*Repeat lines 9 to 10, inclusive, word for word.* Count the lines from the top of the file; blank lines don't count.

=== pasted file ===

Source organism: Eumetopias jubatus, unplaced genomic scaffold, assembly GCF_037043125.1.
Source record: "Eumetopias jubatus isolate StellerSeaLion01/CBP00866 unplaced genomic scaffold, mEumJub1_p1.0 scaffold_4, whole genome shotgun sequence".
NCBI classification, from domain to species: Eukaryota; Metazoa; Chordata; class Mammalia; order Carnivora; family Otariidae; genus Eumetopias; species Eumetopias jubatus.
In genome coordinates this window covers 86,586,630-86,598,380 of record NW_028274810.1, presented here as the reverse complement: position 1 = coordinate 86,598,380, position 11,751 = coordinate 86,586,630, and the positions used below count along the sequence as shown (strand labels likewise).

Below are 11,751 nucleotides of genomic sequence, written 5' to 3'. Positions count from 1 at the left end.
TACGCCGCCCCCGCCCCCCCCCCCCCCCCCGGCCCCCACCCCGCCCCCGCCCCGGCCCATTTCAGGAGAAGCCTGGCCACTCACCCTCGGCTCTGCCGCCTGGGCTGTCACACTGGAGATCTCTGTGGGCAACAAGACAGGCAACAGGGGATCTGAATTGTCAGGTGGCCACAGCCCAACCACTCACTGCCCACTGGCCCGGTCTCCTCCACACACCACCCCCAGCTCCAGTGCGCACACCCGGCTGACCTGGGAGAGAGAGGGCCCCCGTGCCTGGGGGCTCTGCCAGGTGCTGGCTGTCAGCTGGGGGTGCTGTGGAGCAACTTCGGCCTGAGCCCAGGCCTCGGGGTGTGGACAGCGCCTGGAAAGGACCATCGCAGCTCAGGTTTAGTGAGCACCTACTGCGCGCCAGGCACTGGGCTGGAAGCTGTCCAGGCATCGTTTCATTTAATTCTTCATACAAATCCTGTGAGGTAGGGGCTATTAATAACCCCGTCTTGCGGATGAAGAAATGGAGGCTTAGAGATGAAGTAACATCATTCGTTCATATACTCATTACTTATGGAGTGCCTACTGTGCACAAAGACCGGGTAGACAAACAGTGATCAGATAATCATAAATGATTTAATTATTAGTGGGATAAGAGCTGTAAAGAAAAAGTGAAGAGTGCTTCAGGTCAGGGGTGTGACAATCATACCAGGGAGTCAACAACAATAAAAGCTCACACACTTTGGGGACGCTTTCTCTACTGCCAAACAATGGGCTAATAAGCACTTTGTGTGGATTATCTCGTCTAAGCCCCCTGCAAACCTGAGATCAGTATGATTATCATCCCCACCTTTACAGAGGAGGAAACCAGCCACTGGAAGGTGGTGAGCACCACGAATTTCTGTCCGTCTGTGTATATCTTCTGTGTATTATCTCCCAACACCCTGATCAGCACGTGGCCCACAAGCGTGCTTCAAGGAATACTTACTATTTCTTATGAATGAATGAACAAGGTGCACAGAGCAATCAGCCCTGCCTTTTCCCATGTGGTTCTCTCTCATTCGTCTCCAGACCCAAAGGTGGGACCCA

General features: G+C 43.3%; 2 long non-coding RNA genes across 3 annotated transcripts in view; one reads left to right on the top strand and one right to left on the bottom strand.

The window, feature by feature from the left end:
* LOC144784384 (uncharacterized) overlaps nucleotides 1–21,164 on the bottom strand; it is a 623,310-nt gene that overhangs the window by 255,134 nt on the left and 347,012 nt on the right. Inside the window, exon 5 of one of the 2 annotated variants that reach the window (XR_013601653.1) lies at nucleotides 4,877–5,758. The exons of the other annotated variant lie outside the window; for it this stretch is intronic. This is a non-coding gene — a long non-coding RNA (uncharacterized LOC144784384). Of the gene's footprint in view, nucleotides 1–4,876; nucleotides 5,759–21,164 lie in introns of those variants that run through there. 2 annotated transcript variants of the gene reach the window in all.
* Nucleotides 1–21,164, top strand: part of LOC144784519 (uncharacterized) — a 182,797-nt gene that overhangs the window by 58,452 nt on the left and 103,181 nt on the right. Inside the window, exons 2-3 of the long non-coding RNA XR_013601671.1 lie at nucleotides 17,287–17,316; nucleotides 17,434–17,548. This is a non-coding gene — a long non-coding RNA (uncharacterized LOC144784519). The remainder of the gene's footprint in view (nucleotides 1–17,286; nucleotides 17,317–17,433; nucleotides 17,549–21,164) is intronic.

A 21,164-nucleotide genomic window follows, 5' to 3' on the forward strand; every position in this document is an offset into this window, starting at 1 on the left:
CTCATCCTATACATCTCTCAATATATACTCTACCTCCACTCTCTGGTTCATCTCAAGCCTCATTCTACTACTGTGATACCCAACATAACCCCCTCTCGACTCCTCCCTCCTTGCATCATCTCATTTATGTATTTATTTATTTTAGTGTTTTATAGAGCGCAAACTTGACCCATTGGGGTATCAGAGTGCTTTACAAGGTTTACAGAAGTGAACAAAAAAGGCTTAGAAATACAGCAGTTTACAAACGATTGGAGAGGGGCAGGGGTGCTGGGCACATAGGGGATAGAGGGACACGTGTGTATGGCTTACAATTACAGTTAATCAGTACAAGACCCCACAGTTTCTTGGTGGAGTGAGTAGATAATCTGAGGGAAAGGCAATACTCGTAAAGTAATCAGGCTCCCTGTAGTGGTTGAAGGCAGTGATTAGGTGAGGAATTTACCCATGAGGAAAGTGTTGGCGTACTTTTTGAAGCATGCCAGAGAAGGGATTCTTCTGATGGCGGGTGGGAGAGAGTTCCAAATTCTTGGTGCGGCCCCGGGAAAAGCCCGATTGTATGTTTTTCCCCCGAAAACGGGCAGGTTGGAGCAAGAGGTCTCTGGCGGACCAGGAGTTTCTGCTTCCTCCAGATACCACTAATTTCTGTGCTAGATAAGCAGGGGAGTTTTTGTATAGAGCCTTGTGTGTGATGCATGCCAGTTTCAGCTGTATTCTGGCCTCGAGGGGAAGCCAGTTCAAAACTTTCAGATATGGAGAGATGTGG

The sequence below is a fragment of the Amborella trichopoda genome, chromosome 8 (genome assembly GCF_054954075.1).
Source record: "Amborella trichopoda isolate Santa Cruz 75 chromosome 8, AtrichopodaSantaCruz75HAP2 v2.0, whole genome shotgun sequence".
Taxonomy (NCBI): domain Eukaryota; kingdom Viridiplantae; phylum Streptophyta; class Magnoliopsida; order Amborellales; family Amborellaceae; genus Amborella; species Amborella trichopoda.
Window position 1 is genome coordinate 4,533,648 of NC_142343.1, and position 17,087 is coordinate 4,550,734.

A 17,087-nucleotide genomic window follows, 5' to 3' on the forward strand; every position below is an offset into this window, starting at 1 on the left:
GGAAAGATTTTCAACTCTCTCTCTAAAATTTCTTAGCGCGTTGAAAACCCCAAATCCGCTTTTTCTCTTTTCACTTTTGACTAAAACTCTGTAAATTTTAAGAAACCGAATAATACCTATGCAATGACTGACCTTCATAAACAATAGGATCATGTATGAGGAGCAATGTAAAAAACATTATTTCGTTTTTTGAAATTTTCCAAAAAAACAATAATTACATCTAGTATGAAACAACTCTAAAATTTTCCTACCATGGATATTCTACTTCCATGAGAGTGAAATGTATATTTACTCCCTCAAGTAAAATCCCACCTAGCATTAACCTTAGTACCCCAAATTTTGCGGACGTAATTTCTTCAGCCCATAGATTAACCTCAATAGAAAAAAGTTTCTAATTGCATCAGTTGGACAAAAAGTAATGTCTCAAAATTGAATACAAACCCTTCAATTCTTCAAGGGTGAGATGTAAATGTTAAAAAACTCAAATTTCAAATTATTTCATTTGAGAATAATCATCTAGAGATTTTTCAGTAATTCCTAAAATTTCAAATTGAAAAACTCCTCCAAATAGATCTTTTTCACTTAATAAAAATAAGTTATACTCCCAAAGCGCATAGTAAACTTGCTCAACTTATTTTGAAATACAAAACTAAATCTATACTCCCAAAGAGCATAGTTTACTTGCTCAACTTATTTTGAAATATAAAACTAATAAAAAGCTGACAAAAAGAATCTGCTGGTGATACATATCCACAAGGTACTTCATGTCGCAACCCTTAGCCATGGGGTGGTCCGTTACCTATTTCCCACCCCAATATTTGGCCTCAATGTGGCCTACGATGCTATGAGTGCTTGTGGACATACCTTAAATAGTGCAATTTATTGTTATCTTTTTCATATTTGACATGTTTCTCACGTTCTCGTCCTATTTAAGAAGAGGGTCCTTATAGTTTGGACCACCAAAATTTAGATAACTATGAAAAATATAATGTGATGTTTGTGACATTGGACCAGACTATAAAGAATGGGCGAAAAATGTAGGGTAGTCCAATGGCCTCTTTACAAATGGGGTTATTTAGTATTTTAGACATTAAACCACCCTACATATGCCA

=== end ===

* LOC144784384 (uncharacterized) overlaps nucleotides 1–21,164 on the bottom strand; it is a 623,310-nt gene that overhangs the window by 255,134 nt on the left and 347,012 nt on the right. Inside the window, exon 5 of one of the 2 annotated variants that reach the window (XR_013601653.1) lies at nucleotides 4,877–5,758. The exons of the other annotated variant lie outside the window; for it this stretch is intronic. This is a non-coding gene — a long non-coding RNA (uncharacterized LOC144784384). Of the gene's footprint in view, nucleotides 1–4,876; nucleotides 5,759–21,164 lie in introns of those variants that run through there. 2 annotated transcript variants of the gene reach the window in all.
* Nucleotides 1–21,164, top strand: part of LOC144784519 (uncharacterized) — a 182,797-nt gene that overhangs the window by 58,452 nt on the left and 103,181 nt on the right. Inside the window, exons 2-3 of the long non-coding RNA XR_013601671.1 lie at nucleotides 17,287–17,316; nucleotides 17,434–17,548. This is a non-coding gene — a long non-coding RNA (uncharacterized LOC144784519). The remainder of the gene's footprint in view (nucleotides 1–17,286; nucleotides 17,317–17,433; nucleotides 17,549–21,164) is intronic.